Secret recording raises question of peer review shield

As useful as peer review protection is in keeping potentially harmful information out of malpractice litigation, risk managers should keep in mind the limits and not become overly dependent on peer review privilege, attorneys say.

It is easy to rely on peer review protection too much because it is indeed a strong shield, says James A. Hoover, JD, partner in the Birmingham, AL, office of the law firm Burr & Forman.

"I have represented a ton of cases in which hospitals sought to quash the request for records, saying they were protected by peer review, and I've found that in both state and federal courts, the judges are very reluctant to release that information and say it's not protected," Hoover says. "There's no doubt that peer review protection is valuable and can be relied on in a lot of situations."

What confuses some providers is whether peer review protects the underlying facts of the case. It does not, Hoover explains. "It protects the correspondence, the opinions, the exchange of information between people, but not the underlying facts of the case," he says. "State laws will phrase it differently, but in Alabama it is called the original source. The facts themselves often are discoverable."

So if, for example, a nurse overhears a physician admitting guilt and is then called to relate that experience during peer review, the nurse's statement will be protected by peer review, Hoover explains. But the plaintiff's attorney can ask the nurse what she heard, and that underlying fact is not protected. The nurse would have to provide that information, as long it was not heard in a protected situation such a credentialing committee meeting, he says.

The issue was raised by a recent Ohio case in which a patient's family secretly tape-recorded a meeting in which a hospital official stated that the patient's death was the result of an error. The hospital tried to bar the plaintiffs from using the recording in their case against the hospital, and it cited peer review protection. The recorded statement was protected by peer review privilege, the hospital argued, because the error had been discussed in peer review, and the hospital official was conveying part of that review, a root cause analysis, to the family.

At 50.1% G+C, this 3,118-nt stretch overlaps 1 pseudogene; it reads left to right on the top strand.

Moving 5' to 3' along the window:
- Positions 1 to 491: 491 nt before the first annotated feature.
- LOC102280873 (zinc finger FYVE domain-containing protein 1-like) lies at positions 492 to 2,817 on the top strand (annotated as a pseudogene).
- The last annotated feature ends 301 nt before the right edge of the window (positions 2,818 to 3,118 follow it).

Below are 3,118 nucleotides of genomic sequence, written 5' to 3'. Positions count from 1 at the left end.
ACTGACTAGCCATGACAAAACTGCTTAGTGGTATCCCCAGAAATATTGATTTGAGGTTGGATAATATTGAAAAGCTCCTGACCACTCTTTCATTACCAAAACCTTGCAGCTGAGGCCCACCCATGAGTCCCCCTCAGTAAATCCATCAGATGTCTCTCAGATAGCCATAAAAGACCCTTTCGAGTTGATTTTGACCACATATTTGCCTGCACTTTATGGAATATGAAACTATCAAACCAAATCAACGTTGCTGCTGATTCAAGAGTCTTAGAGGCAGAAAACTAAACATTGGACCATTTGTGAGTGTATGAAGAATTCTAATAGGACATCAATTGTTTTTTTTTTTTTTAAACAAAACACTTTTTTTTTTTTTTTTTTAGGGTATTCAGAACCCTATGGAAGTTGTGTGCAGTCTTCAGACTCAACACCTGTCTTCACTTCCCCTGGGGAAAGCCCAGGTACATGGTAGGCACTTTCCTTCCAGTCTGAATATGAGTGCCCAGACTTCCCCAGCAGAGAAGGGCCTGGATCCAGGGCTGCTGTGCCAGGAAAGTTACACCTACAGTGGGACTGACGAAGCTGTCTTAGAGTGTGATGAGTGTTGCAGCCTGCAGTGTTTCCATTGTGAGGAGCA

Ohio trial and appellate courts refused to bar the evidence. They said the hospital failed to prove the statement about a lab error was connected to peer review. The case is still in litigation.

As for the legality of secretly recording another party, state laws will vary on whether the other person must be informed that you are recording. Hoover advises healthcare providers to always assume they are being recorded and act accordingly.

Peer review protection is analogous to the attorney-client privilege, Hoover says. If you tell your attorney you ran a red light, that statement is protected and cannot be used against you in court, he says. The fact that you ran the red light, if that can be proven otherwise, is not protected just because you told your attorney.

"What trips up a lot of people is that you have to act in such a way that you intend for it to be confidential," Hoover explains. "You can waive the peer review protection if you do not act in confidence, just like if you yelled across a crowded restaurant that you ran the red light, that would not be a protected communication with my client."

Source

• James A. Hoover, JD, Partner, Burr & Forman, Birmingham, AL. Telephone: (205) 458-5111. E-mail: jhoover@burr.com.